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Trump Administration Examines Path to Waive Iranian Oil Sanctions

10 October 2018

The prospects for the returning sanctions have already made consumers look for waivers from the USA to continue purchasing Iran's oil.

US crude was down $1.14 at $73.20. A government official added that the administration was in the middle of an internal process of considering waivers called significant reduction exemption.

But Iran, OPEC's third-largest producer, has repeatedly said that its oil exports can not be reduced to zero because of high demand levels in the market and has blamed Trump for an oil price rally caused by imposing sanctions on Tehran.

The country previously held oil in storage at Dalian during the last round of sanctions in 2014 that was later sold to buyers in South Korea and India.

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"I think Saudi Arabia does have capacity that can bring to the market", BP's chief executive Bob Dudley told CNBC on Wednesday on the sidelines of the Oil & Money Conference in London.

International Olympic Committee and Mangalore Refinery and Petrochemicals Ltd (MRPL) together have placed order for 1.25 million tonne (MT) of crude oil from Iran.

Another factor easing those fears was a Friday Reuters report that cited an unnamed us government official as saying the Trump administration is considering waivers on its sanctions for countries that agree to reduce their imports of Iranian oil.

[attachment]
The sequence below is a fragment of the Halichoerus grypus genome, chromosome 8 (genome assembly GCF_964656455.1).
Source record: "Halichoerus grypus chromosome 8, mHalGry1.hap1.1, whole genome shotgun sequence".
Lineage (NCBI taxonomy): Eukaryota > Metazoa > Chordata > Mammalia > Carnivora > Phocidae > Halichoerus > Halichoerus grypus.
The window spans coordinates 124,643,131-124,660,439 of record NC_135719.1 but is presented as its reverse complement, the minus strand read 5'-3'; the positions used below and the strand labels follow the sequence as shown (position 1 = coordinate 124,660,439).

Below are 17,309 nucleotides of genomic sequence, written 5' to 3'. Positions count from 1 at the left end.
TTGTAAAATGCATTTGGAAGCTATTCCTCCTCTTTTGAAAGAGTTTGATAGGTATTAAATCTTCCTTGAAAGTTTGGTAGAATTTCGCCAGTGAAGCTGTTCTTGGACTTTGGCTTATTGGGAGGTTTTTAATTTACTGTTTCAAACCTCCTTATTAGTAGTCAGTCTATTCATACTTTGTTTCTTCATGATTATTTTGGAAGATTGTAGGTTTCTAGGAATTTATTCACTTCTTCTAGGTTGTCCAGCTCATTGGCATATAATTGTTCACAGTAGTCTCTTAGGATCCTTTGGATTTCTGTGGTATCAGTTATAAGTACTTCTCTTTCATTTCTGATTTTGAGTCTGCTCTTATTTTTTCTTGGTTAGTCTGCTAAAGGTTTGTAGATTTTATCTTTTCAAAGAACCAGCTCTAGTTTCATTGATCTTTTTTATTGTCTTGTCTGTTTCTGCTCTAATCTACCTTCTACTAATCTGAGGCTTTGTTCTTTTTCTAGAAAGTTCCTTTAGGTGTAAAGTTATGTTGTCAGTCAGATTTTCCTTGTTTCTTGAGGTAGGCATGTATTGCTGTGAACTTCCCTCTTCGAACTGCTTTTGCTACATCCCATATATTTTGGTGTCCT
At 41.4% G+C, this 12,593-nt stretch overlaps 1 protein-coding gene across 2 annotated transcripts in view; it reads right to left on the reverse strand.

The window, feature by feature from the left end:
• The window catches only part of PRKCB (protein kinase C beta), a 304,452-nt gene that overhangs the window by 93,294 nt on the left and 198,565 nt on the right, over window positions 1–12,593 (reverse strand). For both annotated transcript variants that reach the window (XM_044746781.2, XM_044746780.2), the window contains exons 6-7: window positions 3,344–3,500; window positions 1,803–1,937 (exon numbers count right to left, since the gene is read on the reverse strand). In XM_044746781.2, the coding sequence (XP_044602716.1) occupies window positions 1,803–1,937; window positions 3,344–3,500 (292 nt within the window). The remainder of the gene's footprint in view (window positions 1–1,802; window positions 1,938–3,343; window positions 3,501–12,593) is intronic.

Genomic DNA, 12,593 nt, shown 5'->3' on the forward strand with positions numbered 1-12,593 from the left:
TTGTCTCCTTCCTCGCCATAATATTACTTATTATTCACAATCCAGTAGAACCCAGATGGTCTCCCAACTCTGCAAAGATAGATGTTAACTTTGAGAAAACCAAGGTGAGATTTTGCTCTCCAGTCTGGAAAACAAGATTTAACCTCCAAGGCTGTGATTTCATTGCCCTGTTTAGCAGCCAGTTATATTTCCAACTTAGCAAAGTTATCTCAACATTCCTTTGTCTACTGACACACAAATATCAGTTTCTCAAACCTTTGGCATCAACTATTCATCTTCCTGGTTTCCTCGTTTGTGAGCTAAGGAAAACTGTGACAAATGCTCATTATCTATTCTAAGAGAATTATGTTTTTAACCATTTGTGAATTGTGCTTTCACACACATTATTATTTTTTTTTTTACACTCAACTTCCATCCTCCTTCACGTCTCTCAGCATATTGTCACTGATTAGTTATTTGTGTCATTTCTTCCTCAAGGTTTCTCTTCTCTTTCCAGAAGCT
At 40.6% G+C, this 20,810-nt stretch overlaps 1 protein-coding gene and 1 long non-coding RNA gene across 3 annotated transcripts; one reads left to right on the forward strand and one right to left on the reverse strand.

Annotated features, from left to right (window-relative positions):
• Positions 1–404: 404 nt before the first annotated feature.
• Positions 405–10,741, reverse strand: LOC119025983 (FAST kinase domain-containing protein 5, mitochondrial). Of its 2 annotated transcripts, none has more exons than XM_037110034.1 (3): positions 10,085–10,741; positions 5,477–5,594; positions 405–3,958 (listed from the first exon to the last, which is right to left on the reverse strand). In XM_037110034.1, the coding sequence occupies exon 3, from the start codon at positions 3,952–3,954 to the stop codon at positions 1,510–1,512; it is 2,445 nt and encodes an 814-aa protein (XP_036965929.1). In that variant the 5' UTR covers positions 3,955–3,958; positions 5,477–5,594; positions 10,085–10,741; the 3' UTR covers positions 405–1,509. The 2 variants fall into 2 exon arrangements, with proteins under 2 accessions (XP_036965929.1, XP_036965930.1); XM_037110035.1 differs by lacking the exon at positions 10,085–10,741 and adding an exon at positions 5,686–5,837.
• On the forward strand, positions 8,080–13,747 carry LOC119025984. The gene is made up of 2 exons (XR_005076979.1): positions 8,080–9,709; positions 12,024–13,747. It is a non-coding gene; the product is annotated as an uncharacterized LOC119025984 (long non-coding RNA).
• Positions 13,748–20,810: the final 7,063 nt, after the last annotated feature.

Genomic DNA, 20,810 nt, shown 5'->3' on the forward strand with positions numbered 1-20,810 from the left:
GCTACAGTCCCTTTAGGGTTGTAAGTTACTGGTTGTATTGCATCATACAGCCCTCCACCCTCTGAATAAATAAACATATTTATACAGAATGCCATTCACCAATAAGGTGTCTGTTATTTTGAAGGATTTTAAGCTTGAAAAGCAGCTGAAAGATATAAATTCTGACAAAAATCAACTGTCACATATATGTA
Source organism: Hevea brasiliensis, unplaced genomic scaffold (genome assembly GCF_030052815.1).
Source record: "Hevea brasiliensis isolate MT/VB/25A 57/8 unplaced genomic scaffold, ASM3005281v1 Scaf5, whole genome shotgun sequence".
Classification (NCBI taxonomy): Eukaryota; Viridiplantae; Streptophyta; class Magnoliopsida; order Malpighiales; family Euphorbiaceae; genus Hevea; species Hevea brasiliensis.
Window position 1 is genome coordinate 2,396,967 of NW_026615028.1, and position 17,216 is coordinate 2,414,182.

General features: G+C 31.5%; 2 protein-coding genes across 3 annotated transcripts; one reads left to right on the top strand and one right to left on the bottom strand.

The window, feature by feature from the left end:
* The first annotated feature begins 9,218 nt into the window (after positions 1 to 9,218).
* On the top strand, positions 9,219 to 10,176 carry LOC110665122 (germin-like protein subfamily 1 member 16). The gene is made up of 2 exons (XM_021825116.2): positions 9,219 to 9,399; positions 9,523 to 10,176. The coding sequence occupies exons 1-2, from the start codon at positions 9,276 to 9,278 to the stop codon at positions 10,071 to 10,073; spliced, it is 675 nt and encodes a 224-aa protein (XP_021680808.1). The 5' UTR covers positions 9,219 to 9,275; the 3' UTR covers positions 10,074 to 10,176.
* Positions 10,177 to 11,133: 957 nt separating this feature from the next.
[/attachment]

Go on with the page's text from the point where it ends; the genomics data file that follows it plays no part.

He said that nine million barrels of oil are expected to be purchased.

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This new stance is triggering criticism from some Iran hawks and comes amid disparate statements about the administration's willingness to grant other concessions, such as preserving Iran's access to global financial markets, as the Free Beacon first reported on Monday. It hit a four-year high of $86.74 last week. This option was used to pay for Iranian oil during the sanctions imposed by the United States during Barack Obama's presidency and other European governments.

"There is growing concern that suppliers such as Saudi Arabia and Russian Federation will struggle to compensate for potential production declines from Iran and Venezuela, which has supported oil prices in today's trading session", said Abhishek Kumar, senior energy analyst at Interfax Energy in London. "State's been pushing very hard on this, they deserve a lot of credit for their efforts, so let's see what they come up with before criticizing".

"These officials are planning to announce that it's OK to give banks waivers because re-imposed sanctions on businesses are sufficient", the source explained.

"Even without sanctions also, Iran had been accepting payments in rupee", Singh said, according to PTI.

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The best value zone for the November WTI crude oil market is $72.35 to $71.27.

Trump Administration Examines Path to Waive Iranian Oil Sanctions